Microfluidic front-end technologies for protein electrospray mass spectrometry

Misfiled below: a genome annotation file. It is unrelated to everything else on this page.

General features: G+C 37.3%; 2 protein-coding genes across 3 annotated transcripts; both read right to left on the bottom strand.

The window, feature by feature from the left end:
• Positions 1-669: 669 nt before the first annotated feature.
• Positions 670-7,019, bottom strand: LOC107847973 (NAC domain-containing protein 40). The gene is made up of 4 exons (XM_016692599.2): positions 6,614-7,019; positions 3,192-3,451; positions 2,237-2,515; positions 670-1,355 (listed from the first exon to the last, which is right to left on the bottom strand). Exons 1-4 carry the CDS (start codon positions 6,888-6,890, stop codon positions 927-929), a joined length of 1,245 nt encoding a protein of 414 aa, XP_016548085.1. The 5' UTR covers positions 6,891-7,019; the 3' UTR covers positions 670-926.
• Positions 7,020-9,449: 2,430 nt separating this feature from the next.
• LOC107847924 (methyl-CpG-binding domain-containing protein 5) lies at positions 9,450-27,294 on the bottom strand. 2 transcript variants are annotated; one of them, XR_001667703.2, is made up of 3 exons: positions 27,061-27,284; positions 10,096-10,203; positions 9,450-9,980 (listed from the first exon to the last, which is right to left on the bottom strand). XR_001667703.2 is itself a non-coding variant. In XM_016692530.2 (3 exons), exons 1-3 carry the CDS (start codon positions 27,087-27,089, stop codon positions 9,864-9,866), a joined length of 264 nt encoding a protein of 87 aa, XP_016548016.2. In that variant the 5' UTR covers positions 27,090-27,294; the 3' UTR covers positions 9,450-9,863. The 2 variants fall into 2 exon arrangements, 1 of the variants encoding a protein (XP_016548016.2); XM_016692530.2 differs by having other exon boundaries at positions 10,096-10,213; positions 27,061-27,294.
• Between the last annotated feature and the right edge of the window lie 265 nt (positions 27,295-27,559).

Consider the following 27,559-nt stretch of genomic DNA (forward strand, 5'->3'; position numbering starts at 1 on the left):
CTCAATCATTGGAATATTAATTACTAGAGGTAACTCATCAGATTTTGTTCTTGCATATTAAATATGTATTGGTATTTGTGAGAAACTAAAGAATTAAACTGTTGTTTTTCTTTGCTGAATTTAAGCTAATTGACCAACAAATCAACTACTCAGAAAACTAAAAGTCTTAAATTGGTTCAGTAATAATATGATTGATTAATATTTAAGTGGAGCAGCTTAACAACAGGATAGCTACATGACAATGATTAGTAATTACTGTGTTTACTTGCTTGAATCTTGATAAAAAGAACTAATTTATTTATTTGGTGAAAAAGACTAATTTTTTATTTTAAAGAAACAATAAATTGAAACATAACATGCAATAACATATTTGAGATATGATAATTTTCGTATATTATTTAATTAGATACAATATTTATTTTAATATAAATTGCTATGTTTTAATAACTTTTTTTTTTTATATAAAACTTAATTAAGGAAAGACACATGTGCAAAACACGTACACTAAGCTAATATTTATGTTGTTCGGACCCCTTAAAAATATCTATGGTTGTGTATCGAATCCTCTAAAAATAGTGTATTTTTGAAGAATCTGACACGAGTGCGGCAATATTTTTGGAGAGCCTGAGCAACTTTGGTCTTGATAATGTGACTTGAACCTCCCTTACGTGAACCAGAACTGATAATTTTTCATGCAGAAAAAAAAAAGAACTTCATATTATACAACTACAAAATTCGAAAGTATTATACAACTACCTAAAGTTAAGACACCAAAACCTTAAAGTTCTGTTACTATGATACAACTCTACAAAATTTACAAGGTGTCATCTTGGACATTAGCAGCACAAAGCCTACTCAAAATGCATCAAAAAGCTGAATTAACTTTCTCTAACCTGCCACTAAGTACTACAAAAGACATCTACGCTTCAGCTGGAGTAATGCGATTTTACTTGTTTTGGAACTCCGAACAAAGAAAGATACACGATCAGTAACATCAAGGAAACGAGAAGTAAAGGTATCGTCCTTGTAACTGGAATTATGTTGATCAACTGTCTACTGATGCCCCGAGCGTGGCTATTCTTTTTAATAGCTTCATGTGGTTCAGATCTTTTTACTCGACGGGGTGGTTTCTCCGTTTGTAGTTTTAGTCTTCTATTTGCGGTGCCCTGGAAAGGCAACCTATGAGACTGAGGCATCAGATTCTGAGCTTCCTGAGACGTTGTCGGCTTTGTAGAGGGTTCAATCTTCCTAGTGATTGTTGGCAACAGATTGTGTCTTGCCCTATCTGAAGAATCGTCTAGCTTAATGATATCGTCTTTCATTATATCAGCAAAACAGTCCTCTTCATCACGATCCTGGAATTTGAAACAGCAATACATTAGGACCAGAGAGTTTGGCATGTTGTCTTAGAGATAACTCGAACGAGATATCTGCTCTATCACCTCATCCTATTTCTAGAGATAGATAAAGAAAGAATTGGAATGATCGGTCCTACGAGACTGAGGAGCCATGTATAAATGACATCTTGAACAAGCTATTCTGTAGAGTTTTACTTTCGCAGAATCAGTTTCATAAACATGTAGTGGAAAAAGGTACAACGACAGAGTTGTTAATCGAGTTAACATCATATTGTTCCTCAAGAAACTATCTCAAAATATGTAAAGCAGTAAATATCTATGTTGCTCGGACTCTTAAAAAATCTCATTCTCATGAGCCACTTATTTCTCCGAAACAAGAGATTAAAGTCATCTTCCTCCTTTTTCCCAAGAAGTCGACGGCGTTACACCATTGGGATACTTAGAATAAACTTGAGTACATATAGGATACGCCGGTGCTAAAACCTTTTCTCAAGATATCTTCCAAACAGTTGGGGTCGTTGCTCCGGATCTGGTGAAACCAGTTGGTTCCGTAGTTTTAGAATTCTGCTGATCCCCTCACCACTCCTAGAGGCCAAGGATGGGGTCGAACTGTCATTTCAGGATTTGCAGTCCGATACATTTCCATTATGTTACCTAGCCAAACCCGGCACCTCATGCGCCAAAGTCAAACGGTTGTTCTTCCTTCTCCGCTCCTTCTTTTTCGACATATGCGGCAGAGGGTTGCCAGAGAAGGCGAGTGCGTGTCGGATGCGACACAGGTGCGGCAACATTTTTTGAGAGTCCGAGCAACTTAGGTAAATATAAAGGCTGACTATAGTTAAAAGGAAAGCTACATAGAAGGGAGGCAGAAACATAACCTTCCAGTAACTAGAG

In the present work, a polymer microfabricated microsprayer is characterised and tested for the mass spectrometric analysis of biomolecules, in particular in the context of protein mass spectrometry and proteomics. As the core of this work deals with analytical sciences and device development, Chapter 1 puts this work in perspective with the emergence of proteomics and more generally systems biology. In particular, major epistemological concepts that allowed the emergence of these new disciplines among life science research are reviewed. It is shown that the new paradigm of integrative biology did not emerge ex nihilo, but was preceded by major epistemological shifts in medicine, physics, and engineering. As such, the rise of systems biology appears as a new episode in the balance between reductionist and holistic approaches in the history of biology and medicine, and its biomedical promises are discussed. Chapter 2 reviews the state of the art in the hyphenation of microfluidic devices with electrospray mass spectrometry, both from a technical and applicative standpoint. Chapter 3 and 4 present the characterisation of the new polymer microspray for the analysis of peptides, proteins and glycoconjugates when coupled with various electrospray ion sources and instruments. In particular, a detailed comparison with classical pulled nanospray capillaries is performed, that established the performances in terms of sensitivity, stability and applicable ranges of flow rates and solvents. Chapter 5 introduces a functionalised polymer microspray for online sample clean-up. Basically, a hydrophobic polyvinylidene fluoride membrane is interfaced at the inlet of the polymer microspray to serve as a capture solid-phase of hydrophobic compounds; once captured, they can be cleaned up, and further eluted by the spray solution containing organic solvents. The process is further investigated in the presence of compounds usually used in protein sample preparation, such as chaotropes, reducing agents or detergents. Further microchip developments include the introduction of a dual channel microsprayer in Chapter 6, that allows to spray two solutions at the same time; given the microchip design, the two solutions are mixed only in the Taylor cone, where the electrospray is generated, and their respective flow rates can be controlled independently. This unique feature allows to analyse pure aqueous samples with integration of minimum amounts of organic sheath flow to promote desolvation and ionisation. Moreover, when proteins are analysed, it allows to measure them in their folded state, as demonstrated by their charge state distribution in the mass spectrum. Further tuning of the organic sheath flow allows to denature the protein within the Taylor cone, which can be monitored by the evolution of the protein charge state distribution in the mass spectrum. Potential of this technology for protein thermodynamic stability measurement is discussed. Lastly, Chapter 7 presents in silico evaluation of two technologies developed in the laboratory, namely Off-Gel electrophoresis for isoelectric fractionation of proteins and peptides mixtures, and online counting of cysteine residues within peptides during their analysis by electrospray mass spectrometry, to provide useful information to speed-up proteome profiling: if one wants to seek within a whole digested proteomes for peptides that are unique, measurement of their mass alone is hardly sufficient to perform useful protein identification, even with very high resolution, high mass accuracy instruments. The purpose of these simulations is to estimate how much information peptide isoelectric point and number of cysteines within each peptide provide in terms of number of unique peptides (and hence unambiguous peptide identification without MS/MS). Applicability of this strategy for high-throughput proteome profiling and its limitations are further discussed.

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